The First Department of New York’s Appellate Division recently held that a mortgagee’s interest in a property was not rendered null and void where the mortgagors had acquired the property by fraudulent means. See Weiss v Phillips, 2017 WL 5575033 (N.Y. App. Div. Nov. 21, 2017). In the case, defendant purchased two distressed properties and transferred one of the properties to a relative. Defendant later sent a paralegal to obtain the relative’s signature on a blank deed to transfer the property back to the defendant; instead, the paralegal inserted his mother’s name as the grantee. The mother then deeded the property to herself and the paralegal. On or about the same date, plaintiff lent $500,000 to the paralegal and his mother, and they executed a note and mortgage on the property. Subsequently, defendant learned of the fraudulent transfer and sued the paralegal and his mother. He eventually settled, with the paralegal and his mother agreeing to transfer title on the property back to the defendant. Around this time, defendant learned that the loan was in default and plaintiff intended to foreclose on the property. Defendant thus executed a Consolidated Extension Mortgage Agreement Note (“CEMA”) with plaintiff through which defendant acknowledged the loan and mortgage and agreed to waive all defenses and counterclaims in exchange for a one-year extension of the loan. After the year passed, plaintiff commenced this action and filed a motion for summary judgment seeking to foreclose. In the action, plaintiff provided a copy of the CEMA and the mortgage but did not provide a copy of the promissory note. The trial court granted the motion and, on appeal, the First Department affirmed.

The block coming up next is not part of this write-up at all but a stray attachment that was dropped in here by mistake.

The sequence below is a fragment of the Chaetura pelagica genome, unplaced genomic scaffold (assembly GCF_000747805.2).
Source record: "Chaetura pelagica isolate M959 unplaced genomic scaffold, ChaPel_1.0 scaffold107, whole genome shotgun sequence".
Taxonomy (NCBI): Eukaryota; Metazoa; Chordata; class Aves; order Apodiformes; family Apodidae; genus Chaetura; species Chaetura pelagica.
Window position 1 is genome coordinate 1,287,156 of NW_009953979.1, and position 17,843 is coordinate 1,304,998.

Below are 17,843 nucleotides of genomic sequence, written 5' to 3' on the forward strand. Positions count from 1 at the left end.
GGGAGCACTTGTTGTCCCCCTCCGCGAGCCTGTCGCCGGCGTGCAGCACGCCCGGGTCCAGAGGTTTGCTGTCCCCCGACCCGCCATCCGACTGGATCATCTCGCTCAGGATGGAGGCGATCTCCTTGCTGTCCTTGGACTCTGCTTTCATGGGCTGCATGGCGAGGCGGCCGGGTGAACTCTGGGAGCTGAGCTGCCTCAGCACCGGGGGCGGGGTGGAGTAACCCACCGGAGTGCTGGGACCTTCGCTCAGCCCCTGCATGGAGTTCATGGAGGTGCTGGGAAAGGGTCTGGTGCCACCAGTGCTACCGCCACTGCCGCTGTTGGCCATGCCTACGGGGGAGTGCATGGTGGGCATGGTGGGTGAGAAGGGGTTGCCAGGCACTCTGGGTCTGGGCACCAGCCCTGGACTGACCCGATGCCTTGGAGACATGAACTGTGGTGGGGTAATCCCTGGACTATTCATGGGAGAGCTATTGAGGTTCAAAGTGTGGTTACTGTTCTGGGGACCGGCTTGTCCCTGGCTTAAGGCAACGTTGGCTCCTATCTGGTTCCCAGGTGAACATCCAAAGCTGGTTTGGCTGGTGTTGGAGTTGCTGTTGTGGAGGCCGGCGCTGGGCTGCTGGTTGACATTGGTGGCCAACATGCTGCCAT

First, the Court held that plaintiff’s failure to produce the note did not prevent him from establishing a prima facie case for foreclosure. In this situation, the complaint’s allegations were based on the mortgage and CEMA in which defendant ratified and affirmed all the terms of the note and mortgage and specifically warranted there were no deductions, counterclaims, defenses, and/or setoffs to any obligations under the note, as well as on defendant’s deposition testimony in which he did not challenge the note’s existence. Thus, plaintiff did not need to produce the note. The Court further held that the deed here was the result of a fraudulent inducement, and not a forgery, which made it only voidable rather than void. Further contrary to defendant’s arguments, the Court held that plaintiff was a bona fide encumbrancer due to the CEMA’s provision that defendant acknowledged and ratified plaintiff’s rights under the note. Thus, the mortgage obligation could not be avoided by defendant’s myriad defenses. Finally, the Court held the CEMA was not unconscionable. Defendant executed it with the advice of counsel, in part because of counsel’s advice that plaintiff would have had an equitable subrogation claim because the proceeds from its loan were used to discharge a prior lien on which defendant was liable. As such, summary judgment was appropriate.